Top tips for the newly-qualified

Felicity Begley, a workforce transformation manager in Lincolnshire, reflects on what she has learnt since she qualified as a physiotherapist

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I qualified as a physiotherapist from Salford University in 2005, with aspirations to work within the North West in an Acute Trust - gaining Band 5 experience in core rotations.

In 2005 competition for Band 5 physiotherapy posts was tough, with over 300 new graduates applying for each post within some trusts. I applied for over 60 jobs and was only successful in gaining 6 interviews. 

Keep an open mind

After what felt like four very long months I was successful in gaining a Band 5 physiotherapy post in Lincolnshire working in the community on a six-month rotation between intermediate care, long term conditions team and a rehabilitation ward in a community hospital. This wasn’t the location I thought I would live in or the post I envisaged but I kept an open mind. I was optimistic that this role would be an opportunity to work in a place I’d never been to and in a clinical area I hadn’t experienced as a student.

As I’ve always had a passion for animals, a year after qualifying I decided to embark on an MSc in Veterinary Physiotherapy. I was very fortunate that my Trust allowed me to go part-time so I could study at the same time as completing my Band 5 rotations. During this time, I used leadership skills to build a case for the Band 5 physiotherapists to undertake an MSK rotation within the Trust. This was my last rotation and I was successful in obtaining a Band 6 static MSK post.

Be flexible

"I would have never seen myself as a leader and this course enabled me to see myself differently both professionally and personally."

I now knew I wanted to specialise in MSK and remain in the NHS but I also wanted to work part-time as a veterinary physiotherapist. I was open with my manager and by being flexible about where I worked, I had the opportunity to work part-time in a difficult to recruit area.

I would always recommend being open with your managers about what you want as part of your progression. Consider the needs of the area you are working in and see if you can come up with a solution that works for everyone.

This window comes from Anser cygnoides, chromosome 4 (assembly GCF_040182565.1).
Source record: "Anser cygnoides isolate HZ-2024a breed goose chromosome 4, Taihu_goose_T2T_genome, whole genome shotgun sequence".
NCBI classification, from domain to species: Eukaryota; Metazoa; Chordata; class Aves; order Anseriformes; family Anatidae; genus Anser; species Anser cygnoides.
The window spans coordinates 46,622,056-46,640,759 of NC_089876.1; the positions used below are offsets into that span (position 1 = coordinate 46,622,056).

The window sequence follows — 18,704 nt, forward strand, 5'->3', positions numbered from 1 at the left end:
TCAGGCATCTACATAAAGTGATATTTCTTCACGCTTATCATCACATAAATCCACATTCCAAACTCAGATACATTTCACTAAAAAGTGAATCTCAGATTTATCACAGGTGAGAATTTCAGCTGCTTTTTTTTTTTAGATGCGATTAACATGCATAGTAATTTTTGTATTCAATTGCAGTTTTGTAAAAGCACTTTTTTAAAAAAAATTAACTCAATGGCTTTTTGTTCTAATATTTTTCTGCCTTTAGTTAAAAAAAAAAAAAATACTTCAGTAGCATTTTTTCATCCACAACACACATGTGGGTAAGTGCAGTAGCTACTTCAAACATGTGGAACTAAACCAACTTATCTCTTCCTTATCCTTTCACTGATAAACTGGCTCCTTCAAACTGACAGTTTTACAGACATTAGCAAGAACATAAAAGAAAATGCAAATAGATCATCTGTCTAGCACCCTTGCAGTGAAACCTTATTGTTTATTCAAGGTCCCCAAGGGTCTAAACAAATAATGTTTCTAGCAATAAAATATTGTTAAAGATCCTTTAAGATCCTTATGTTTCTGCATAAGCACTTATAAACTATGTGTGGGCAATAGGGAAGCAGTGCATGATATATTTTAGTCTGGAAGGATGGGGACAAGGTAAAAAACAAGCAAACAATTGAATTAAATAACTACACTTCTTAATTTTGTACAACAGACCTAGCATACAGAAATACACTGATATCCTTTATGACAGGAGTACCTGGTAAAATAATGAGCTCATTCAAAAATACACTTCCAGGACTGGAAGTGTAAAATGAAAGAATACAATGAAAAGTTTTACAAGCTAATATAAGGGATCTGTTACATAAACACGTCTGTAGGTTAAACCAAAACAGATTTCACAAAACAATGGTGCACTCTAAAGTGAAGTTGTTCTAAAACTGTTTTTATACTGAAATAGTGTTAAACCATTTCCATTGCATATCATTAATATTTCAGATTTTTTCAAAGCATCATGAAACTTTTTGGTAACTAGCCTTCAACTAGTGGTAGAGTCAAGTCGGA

Develop leadership skills

I have had the opportunity to gain lots of experience in clinical physiotherapy and three years ago I completed an Emerging Leaders Programme. When I graduated in 2005 I would have never seen myself as a leader and this course enabled me to see myself differently both professionally and personally.

Make sure you have supervision and get a coach

As part of this programme I was assigned a coach, something I would recommend for all professionals as well as the clinical supervision. Having a coach really made me question everything I was doing, and gave me a new perspective from a non-physiotherapy background.

Look outwards at opportunities

This experience made me look outwards, from an organisation I’d been working in for ten years, and seek new opportunities. I subsequently gained my first non-clinical post working for Health Education England and now feel I can make an impact for our health and care workforce whilst still keeping up my clinical skills working part-time.

Network and get involved - locally, regionally and nationally

"I would recommend the networks to all new graduates as a way of linking in with the CSP and its members."

Up until this year I had not been involved with the CSP Regional networks and was missing out on networking with my peers, sharing knowledge, maintaining CPD as well as learning about opportunities. I am now fortunate enough to co-chair the East Midlands regional network and would recommend the networks to all new graduates as a way of linking in with the CSP and its members.

Find out what your local network or country board has to offer and if you live in the East Midlands, I hope to see you at one of our forums soon!